When horizontal wells are completed with transverse fractures, the area of intersection between the wellbore and fracture can be severely limited. These authors recognized the significance of non-Darcy flow and convergence skin and selected a high conductivity 16/20 ceramic proppant to maintain conductivity in the near-wellbore region, despite high calculated Fcd obtained with less expensive frac sand. Based on modeling, the well was designed for 4 transverse fractures. The ultimate recovery of the fractured horizontal well is estimated at 450,000 barrels of oil, 3.5 times that of a typical vertical well.
This paper presents a detailed description of the completion and fracture stimulation of a high-angle well in the Madison formation of the Williston Basin in North Dakota. The case history of the Candee 26-13 HA well is used. The completion and fracture stimulation techniques used on this well resulted in a three and a half-fold increase in the ultimate recovery of the well, in comparison to a vertical well in the same field.
The well was directionally drilled to intersect natural fractures and provide optimal conditions for hydraulic fracture stimulation. To ensure zone selectivity and isolation, the well was cased and cemented. Notching techniques were used to allow hydraulic fracture treatments to be selectively initiated along the wellbore. Matrix acidizing was an essential phase to achieve this goal.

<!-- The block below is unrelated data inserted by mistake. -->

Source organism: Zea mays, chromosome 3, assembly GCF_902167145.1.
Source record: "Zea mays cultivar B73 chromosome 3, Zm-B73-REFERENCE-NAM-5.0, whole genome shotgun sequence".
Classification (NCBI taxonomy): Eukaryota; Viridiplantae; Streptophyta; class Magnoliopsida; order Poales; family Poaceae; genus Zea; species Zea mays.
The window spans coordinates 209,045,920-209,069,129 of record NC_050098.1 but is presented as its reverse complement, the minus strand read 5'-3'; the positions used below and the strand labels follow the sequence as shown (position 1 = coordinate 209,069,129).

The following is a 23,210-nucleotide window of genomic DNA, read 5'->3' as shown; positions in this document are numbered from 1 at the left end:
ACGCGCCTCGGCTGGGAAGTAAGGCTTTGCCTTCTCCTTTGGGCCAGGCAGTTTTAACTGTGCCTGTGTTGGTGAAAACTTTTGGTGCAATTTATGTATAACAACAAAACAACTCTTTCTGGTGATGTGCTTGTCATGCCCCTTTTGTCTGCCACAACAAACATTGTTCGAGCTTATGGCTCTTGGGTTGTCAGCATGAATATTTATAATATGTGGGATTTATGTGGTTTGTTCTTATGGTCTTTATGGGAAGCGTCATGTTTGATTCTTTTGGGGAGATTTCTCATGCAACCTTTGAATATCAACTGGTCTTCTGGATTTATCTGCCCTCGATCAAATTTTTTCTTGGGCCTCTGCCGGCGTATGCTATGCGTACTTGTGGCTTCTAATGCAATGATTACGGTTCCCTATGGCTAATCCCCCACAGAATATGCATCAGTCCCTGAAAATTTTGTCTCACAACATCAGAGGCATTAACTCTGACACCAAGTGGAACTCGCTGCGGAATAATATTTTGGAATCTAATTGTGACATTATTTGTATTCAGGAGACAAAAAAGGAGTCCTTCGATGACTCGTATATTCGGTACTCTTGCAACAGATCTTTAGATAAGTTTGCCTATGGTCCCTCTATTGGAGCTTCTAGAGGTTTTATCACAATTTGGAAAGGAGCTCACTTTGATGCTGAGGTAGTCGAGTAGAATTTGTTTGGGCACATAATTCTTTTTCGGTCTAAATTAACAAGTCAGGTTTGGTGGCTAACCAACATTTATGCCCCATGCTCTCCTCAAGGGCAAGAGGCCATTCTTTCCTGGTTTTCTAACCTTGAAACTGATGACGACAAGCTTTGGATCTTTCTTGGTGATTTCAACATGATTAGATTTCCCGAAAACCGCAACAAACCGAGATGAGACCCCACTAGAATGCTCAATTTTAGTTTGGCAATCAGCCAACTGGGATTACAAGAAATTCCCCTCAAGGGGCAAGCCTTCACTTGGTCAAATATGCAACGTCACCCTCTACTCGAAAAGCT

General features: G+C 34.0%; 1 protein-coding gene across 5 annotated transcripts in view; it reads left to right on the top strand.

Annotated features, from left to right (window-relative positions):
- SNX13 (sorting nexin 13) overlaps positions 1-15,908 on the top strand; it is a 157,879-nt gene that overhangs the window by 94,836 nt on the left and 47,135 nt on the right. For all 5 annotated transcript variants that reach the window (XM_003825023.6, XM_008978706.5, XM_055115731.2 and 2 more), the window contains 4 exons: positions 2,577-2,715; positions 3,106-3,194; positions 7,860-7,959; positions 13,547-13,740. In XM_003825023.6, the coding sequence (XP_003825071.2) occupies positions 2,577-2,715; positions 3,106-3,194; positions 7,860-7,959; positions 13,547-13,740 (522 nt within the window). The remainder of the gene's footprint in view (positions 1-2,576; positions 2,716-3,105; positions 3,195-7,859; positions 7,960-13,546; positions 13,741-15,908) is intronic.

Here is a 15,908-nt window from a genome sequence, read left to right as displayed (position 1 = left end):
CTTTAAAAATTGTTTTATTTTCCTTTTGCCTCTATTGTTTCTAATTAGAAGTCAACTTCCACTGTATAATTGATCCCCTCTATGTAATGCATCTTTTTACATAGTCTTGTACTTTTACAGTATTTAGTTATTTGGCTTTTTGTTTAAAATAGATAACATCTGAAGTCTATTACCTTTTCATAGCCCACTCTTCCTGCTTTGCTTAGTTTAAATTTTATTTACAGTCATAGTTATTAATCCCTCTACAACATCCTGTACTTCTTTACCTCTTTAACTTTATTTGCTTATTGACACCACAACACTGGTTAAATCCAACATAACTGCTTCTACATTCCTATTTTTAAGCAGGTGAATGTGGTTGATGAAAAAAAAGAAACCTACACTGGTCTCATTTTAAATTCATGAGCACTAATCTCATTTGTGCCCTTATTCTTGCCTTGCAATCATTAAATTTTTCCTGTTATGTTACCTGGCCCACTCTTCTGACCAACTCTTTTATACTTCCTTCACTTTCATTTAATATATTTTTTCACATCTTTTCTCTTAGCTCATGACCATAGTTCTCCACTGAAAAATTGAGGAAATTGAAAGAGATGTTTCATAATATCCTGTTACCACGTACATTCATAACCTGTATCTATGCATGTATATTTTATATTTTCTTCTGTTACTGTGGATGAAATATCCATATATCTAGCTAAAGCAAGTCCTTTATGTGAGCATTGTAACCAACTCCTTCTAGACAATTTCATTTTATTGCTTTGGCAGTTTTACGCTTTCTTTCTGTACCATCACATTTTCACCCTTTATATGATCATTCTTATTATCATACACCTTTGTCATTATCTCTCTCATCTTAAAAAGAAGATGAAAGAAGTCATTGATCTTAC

This paper also presents a discussion of how reservoir simulators can be used to optimize the number of fractures needed to cover a given drainage area. In addition, prefracture and postfracture evaluations are discussed.
Author(s): Hazim H. Abass, Halliburton Energy Services; Peter Hagist, Pennzoil; James Harry, Choctaw II Oil and Gas, Choctaw II Oil and Gas, Ltd.; James L. Hunt, Halliburton Energy Services; Mark Shumway, Ltd.; Naz Gazi, Halliburton Energy Services
Paper Number: SPE 29443